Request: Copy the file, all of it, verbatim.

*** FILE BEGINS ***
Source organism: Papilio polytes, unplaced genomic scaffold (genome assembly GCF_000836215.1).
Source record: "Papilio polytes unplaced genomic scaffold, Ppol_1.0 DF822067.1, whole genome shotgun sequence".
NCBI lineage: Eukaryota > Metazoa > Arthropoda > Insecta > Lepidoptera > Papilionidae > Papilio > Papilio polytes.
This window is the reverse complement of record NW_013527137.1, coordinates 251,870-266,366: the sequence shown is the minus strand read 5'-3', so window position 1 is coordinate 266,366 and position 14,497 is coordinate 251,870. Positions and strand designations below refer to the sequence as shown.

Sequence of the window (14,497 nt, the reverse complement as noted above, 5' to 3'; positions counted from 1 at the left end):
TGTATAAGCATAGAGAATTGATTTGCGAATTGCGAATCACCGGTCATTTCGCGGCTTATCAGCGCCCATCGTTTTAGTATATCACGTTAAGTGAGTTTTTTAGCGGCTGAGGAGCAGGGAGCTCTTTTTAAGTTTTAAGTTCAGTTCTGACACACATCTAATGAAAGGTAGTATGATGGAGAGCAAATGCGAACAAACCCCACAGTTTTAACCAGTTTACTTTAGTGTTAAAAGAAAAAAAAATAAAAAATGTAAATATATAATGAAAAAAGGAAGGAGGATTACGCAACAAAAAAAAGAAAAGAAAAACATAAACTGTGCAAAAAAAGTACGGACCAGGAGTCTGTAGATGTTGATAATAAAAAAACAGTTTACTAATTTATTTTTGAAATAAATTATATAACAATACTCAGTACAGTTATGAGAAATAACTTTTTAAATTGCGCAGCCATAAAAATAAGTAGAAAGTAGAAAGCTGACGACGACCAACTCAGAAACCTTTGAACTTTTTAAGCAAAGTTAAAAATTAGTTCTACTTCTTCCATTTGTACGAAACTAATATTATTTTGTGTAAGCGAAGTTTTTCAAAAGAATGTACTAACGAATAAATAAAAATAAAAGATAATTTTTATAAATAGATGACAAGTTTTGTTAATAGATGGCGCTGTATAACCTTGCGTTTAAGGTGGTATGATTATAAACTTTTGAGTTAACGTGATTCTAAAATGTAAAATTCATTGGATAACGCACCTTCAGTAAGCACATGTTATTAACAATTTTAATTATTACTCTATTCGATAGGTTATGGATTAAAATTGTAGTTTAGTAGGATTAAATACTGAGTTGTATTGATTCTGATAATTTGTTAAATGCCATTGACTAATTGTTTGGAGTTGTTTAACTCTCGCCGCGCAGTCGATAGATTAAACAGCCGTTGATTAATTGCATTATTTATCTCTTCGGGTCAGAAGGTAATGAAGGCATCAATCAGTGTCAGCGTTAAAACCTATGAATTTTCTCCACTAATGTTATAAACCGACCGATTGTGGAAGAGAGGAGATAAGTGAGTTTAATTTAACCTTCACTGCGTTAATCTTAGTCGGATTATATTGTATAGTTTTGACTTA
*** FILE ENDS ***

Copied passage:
Source organism: Papilio polytes, unplaced genomic scaffold (genome assembly GCF_000836215.1).
Source record: "Papilio polytes unplaced genomic scaffold, Ppol_1.0 DF822067.1, whole genome shotgun sequence".
NCBI lineage: Eukaryota > Metazoa > Arthropoda > Insecta > Lepidoptera > Papilionidae > Papilio > Papilio polytes.
This window is the reverse complement of record NW_013527137.1, coordinates 251,870-266,366: the sequence shown is the minus strand read 5'-3', so window position 1 is coordinate 266,366 and position 14,497 is coordinate 251,870. Positions and strand designations below refer to the sequence as shown.

Sequence of the window (14,497 nt, the reverse complement as noted above, 5' to 3'; positions counted from 1 at the left end):
TGTATAAGCATAGAGAATTGATTTGCGAATTGCGAATCACCGGTCATTTCGCGGCTTATCAGCGCCCATCGTTTTAGTATATCACGTTAAGTGAGTTTTTTAGCGGCTGAGGAGCAGGGAGCTCTTTTTAAGTTTTAAGTTCAGTTCTGACACACATCTAATGAAAGGTAGTATGATGGAGAGCAAATGCGAACAAACCCCACAGTTTTAACCAGTTTACTTTAGTGTTAAAAGAAAAAAAAATAAAAAATGTAAATATATAATGAAAAAAGGAAGGAGGATTACGCAACAAAAAAAAGAAAAGAAAAACATAAACTGTGCAAAAAAAGTACGGACCAGGAGTCTGTAGATGTTGATAATAAAAAAACAGTTTACTAATTTATTTTTGAAATAAATTATATAACAATACTCAGTACAGTTATGAGAAATAACTTTTTAAATTGCGCAGCCATAAAAATAAGTAGAAAGTAGAAAGCTGACGACGACCAACTCAGAAACCTTTGAACTTTTTAAGCAAAGTTAAAAATTAGTTCTACTTCTTCCATTTGTACGAAACTAATATTATTTTGTGTAAGCGAAGTTTTTCAAAAGAATGTACTAACGAATAAATAAAAATAAAAGATAATTTTTATAAATAGATGACAAGTTTTGTTAATAGATGGCGCTGTATAACCTTGCGTTTAAGGTGGTATGATTATAAACTTTTGAGTTAACGTGATTCTAAAATGTAAAATTCATTGGATAACGCACCTTCAGTAAGCACATGTTATTAACAATTTTAATTATTACTCTATTCGATAGGTTATGGATTAAAATTGTAGTTTAGTAGGATTAAATACTGAGTTGTATTGATTCTGATAATTTGTTAAATGCCATTGACTAATTGTTTGGAGTTGTTTAACTCTCGCCGCGCAGTCGATAGATTAAACAGCCGTTGATTAATTGCATTATTTATCTCTTCGGGTCAGAAGGTAATGAAGGCATCAATCAGTGTCAGCGTTAAAACCTATGAATTTTCTCCACTAATGTTATAAACCGACCGATTGTGGAAGAGAGGAGATAAGTGAGTTTAATTTAACCTTCACTGCGTTAATCTTAGTCGGATTATATTGTATAGTTTTGACTTA